It’s about a ninety minute sail to the Little River Ferry Terminal in Comox, and I stayed in the shade of the inside lounge of the boat for the whole trip. I had planned to ride further on this day, but once off the boat, the heat made me think again, so I opted to stay fairly close by at a familiar campground. It was a short ride to the Kin Beach Park, but when I arrived, it was full. The lady attendant offered to let me camp in the middle of an open field area, but it would have been like camping in the open desert in a midday sun. She mentioned another campground – “up the hill” – as bloody usual! So I set off to find the Tee-Pee Campground; turns out that it wasn’t that much further, and at least they had a vacancy – and cold drinks and ice creams! My site wasn’t great, but beggars can’t be choosers and the rest of the campground amenities were great. The campground is actually part of Comox Airbase and there were some planes to contend with, but nothing like a major airport. What made up for the odd plane overhead was the huge white sand beach area that many of the campers were enjoying, cooling off from the heat of the day – beautiful beach! After setting up camp, I headed down for a dip in the cool water – very refreshing!
Later, I went for a quick ride into the town of Comox for some supplies and upon returning to camp, cooked up another of my one-pot feasts to finish off the day.

Day 6 – July 18th – Comox to Qualicum Beach – 85 kms

I didn’t hang around too long after awakening on this morning – the sun was bright on the horizon again and I wanted to ride while it was still a little cooler. I rode around the outskirts of the town of Comox to Highway 19A in Courtenay, where I stopped for a full breakfast at one of the many local cafes that the town has to offer.
Highway 19A used to be the main route for travellers heading north and south on Southern Vancouver Island. A new multi-lane road was built a little further inland (now designated Highway 19) leaving the coastal 19A for slower traffic. Highway 19A is now a great route for cyclists, as much of the heavy traffic opts for the faster (and much less scenic) inland route. There is a decent shoulder on 19A and much of the ride is bordered by ocean front or blessed with ocean vistas, making this one of my favourite routes.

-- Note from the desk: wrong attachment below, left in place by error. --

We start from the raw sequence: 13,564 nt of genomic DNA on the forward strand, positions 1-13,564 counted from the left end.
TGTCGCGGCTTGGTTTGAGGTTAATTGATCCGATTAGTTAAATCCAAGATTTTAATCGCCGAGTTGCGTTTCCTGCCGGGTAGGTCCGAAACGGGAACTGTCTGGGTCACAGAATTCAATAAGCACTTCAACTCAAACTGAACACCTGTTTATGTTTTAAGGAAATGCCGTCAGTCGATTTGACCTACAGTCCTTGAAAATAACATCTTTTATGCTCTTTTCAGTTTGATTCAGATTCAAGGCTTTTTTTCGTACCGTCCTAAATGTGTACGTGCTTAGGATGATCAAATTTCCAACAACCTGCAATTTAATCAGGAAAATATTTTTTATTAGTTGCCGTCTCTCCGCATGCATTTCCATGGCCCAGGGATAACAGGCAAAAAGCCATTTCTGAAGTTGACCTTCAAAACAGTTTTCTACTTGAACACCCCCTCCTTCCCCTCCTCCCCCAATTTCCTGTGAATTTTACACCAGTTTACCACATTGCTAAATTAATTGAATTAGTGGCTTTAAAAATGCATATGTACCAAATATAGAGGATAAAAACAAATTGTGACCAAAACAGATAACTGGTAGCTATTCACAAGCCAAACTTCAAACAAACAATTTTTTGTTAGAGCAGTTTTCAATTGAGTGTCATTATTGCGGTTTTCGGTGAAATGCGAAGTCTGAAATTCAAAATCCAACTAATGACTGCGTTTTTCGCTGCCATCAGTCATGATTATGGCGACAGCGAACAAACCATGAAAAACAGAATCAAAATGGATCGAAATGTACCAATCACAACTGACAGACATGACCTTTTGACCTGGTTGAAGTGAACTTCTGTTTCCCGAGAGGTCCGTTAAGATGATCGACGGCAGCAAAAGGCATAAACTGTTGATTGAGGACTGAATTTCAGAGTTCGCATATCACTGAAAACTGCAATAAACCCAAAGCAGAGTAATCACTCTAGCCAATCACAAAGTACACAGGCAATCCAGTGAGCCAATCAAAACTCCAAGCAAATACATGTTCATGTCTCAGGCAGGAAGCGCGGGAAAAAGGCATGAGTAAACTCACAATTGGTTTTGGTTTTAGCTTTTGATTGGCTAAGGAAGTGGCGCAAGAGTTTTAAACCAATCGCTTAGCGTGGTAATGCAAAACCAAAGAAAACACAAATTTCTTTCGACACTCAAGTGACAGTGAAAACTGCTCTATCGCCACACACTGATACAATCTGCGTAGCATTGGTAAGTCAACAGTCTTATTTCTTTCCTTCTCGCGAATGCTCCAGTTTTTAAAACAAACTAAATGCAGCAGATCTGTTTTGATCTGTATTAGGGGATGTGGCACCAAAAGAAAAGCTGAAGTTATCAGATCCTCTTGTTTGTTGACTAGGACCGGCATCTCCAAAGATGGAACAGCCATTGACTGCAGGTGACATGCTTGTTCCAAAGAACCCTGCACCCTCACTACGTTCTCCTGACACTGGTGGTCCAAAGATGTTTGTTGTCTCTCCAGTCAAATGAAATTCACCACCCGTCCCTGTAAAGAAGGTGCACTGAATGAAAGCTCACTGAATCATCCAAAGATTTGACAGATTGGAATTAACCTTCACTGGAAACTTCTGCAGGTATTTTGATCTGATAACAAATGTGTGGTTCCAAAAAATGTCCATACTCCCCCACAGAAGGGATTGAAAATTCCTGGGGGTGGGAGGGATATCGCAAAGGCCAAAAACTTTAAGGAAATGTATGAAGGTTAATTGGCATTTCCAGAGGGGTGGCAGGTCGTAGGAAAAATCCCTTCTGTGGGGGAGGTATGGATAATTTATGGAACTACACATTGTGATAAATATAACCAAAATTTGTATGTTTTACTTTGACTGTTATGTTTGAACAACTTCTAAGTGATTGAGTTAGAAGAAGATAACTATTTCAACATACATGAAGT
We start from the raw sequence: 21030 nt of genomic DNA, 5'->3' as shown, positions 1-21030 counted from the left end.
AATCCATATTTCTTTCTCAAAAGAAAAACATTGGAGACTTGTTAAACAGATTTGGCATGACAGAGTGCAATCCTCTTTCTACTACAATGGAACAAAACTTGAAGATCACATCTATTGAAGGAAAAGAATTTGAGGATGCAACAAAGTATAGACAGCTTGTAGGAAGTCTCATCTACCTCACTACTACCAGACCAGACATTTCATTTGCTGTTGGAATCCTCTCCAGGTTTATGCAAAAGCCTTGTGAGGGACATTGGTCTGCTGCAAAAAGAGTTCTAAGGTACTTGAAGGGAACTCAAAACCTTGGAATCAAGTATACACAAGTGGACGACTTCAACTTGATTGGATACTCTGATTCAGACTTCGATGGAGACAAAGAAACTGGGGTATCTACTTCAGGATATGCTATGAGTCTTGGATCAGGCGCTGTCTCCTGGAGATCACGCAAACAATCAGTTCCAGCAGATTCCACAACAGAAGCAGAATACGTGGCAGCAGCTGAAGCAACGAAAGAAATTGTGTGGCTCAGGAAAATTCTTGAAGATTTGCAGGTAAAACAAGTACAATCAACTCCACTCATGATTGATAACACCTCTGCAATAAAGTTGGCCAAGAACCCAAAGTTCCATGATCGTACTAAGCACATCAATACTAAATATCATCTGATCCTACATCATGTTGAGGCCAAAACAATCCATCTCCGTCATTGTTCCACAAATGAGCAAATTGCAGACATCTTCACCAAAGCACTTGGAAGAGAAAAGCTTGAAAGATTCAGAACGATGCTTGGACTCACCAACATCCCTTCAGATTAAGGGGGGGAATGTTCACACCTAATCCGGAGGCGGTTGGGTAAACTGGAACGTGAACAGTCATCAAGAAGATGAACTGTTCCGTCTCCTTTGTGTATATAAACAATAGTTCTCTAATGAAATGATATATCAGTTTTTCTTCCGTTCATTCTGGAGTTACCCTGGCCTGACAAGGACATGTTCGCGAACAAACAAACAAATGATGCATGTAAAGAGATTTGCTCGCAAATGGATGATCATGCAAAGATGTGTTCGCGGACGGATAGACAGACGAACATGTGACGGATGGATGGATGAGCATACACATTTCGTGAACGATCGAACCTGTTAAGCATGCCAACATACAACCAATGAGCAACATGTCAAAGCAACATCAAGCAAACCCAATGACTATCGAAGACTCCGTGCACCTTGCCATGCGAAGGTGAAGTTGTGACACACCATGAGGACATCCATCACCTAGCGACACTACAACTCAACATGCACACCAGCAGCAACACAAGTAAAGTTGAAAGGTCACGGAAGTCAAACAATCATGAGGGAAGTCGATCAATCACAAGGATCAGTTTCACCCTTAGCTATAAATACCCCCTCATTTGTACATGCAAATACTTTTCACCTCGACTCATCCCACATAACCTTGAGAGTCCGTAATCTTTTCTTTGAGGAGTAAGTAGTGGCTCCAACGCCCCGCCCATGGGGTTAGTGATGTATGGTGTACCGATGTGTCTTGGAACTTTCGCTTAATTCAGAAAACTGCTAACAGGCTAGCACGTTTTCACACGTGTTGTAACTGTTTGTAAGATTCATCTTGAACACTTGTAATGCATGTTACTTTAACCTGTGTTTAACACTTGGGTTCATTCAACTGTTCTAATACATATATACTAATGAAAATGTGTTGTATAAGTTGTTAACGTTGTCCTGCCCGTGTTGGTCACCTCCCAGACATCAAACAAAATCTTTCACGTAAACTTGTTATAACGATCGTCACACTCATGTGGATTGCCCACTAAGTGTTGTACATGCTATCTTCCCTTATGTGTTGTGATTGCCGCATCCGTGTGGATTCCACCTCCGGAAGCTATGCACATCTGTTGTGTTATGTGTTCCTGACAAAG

I rode the highway all the way to Qualicum Beach, where I looked for a place to camp – in vain! So I picked up some supplies and returned up the highway to the tourist information building. There was another touring cyclist there looking for routing information. I struck up a conversation with him and learned that he was from Ontario. He was on the last few days of his tour and had ridden down all the way from Alaska! Wow what a ride that must have been – no wonder his bike and gear looked a little worse for wear! I gave him some tips for his journey south to Victoria and wished him well as he set off.
I myself, returned north on the highway for a few kilometres, where I had passed a couple of campgrounds just before the town. I found a space at Cedar Grove Campground where I secured a nice riverfront site for the night. After dinner I figured on taking a short hike across the highway and down a lane that led to the ocean. About half way down the lane, I began to get attacked by some tiny mosquitoes – very soon there were hundreds of them after me. I didn’t even have any repellent on and was wearing just a t-shirt and shorts – lots of exposed area for the buggers to suck my blood! I should have figured that the lack of mozzies wouldn’t last forever, but I wouldn’t have guessed that they’d be so bad on this lane, when I hadn’t even seen any at the campground which wasn’t that far away. There must have been a swampy area nearby or something – anyhow, I skedaddled out of there, slapping my body liberally for relief! I jumped into the tent when I got back, quickly zipped up the bug screen and saw Basil sitting there comfortably, with a smug look on his face! – Typical! Well, so much for a quiet stroll to the ocean – I should have sent the beaver to scout the area for mozzies first, that would’ve wipe the smile off his face!
There was one more opportunity to venture out to the washroom after that, but amazingly no mozzies were evident at the campground – none that bothered me anyway!…

Continued on Page 3